If you go way, way back, some of the earliest postcards of Toronto were considerably more artful than the mass produced cliche images we now barely notice. The Detroit Publishing Company, for instance, captured some of the best images of the city at the turn of the 20th century, most of which were converted to colour via the Photochrom process and sold as postcards.
As postcards have dwindled in popularity in the Internet age, they've
also undergone something of a resurgence from an artistic standpoint.
In place of unbridled sentimentality, some new postcards trade in irony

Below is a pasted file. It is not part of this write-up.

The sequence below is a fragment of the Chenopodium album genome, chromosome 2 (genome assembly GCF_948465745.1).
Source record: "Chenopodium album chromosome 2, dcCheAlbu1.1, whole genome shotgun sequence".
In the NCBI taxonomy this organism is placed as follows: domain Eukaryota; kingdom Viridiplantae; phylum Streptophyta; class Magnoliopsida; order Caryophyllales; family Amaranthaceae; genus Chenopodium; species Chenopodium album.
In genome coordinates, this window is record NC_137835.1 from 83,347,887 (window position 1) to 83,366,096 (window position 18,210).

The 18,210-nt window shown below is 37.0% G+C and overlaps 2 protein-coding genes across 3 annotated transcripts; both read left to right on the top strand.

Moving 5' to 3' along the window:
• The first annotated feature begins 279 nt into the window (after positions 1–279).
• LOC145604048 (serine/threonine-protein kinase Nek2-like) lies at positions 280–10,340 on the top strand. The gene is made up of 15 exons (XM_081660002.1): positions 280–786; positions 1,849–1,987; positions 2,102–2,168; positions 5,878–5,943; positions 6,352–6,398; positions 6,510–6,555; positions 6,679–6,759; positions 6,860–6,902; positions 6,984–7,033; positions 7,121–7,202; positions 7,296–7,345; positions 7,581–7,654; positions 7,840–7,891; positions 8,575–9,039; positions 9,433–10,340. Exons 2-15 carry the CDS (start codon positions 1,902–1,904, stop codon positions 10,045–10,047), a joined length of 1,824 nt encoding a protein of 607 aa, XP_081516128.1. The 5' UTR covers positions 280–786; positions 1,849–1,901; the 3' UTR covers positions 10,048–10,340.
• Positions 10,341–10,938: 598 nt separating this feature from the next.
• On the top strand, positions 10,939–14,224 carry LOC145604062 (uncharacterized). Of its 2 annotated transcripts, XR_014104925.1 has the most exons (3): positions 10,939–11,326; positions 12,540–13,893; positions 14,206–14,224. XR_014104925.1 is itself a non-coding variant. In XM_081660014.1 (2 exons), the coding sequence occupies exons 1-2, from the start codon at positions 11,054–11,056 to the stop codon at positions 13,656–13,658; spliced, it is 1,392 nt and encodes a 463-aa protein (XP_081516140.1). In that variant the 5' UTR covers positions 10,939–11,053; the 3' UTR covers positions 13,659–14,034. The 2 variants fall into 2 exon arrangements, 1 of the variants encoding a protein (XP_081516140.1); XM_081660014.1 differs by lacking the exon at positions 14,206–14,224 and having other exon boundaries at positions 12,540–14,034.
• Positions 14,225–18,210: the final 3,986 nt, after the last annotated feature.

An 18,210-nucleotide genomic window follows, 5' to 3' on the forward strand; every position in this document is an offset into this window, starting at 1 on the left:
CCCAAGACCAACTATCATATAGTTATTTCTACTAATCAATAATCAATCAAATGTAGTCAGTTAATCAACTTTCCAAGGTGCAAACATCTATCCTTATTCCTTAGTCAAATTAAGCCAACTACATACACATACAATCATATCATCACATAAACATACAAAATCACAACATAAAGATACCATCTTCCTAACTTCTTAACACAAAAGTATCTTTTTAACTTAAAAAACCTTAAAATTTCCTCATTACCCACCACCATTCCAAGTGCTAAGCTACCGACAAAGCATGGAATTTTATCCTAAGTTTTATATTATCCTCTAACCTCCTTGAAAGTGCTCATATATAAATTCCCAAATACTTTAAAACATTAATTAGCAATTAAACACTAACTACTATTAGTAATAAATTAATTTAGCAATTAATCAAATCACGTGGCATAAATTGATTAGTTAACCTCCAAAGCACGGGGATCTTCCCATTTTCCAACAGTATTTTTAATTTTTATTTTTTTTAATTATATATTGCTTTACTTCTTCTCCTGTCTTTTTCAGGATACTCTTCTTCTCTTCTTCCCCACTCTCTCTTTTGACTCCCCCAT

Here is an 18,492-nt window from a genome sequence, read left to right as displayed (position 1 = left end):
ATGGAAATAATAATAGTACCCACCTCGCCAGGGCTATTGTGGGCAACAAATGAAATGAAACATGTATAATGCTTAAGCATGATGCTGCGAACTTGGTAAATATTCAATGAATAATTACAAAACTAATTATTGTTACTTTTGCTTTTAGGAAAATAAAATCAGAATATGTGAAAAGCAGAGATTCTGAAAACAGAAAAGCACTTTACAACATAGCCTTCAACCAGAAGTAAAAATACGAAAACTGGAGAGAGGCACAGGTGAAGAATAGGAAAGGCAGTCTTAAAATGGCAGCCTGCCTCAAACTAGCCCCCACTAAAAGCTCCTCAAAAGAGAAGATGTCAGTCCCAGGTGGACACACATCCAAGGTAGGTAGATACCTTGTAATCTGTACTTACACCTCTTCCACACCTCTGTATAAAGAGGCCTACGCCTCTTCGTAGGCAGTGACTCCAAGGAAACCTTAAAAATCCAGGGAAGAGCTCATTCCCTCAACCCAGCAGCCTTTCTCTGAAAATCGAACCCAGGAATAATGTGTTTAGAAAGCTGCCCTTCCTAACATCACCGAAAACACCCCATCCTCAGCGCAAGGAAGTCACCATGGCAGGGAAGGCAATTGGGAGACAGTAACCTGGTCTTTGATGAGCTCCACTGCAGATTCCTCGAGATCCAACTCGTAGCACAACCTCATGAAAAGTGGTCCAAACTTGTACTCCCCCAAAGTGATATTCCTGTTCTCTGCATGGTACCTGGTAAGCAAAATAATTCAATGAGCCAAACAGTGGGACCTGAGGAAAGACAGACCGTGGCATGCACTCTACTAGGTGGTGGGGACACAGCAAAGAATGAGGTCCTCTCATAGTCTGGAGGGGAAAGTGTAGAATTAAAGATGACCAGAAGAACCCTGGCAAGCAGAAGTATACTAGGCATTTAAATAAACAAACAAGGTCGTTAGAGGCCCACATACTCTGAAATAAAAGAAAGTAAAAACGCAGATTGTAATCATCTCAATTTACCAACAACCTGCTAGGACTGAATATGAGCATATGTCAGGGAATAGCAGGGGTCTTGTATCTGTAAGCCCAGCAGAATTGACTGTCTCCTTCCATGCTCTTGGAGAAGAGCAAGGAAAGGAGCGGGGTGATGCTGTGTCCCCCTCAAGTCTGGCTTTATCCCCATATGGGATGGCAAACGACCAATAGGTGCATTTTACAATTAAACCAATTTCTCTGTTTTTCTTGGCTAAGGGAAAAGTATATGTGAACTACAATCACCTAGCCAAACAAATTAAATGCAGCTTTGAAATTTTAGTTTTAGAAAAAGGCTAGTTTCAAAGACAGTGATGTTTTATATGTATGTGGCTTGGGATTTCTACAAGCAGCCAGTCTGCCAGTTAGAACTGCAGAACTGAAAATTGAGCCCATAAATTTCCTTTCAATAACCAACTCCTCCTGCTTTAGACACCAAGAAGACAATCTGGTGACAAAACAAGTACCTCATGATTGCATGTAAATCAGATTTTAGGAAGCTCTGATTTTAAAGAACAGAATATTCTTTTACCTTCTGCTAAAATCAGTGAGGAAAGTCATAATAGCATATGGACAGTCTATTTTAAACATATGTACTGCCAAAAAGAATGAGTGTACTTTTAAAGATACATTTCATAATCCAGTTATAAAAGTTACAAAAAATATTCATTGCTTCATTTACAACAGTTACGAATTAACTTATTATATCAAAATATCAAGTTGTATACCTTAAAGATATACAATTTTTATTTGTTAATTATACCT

and abstract views of Toronto. Instead of the CN Tower, these souvenirs
might depict the Galleria Mall.
The traditional postcard still exists in plentiful supply, of course -
and there's a whole range of modern versions that still rely on
straightforward nostalgia - but a small selection offer far more
interest than what we've come to expect from this endangered bit of
Here's a look at Toronto's new crop of postcards.
Lead photo of The Button Machine's Toronto postcard series.
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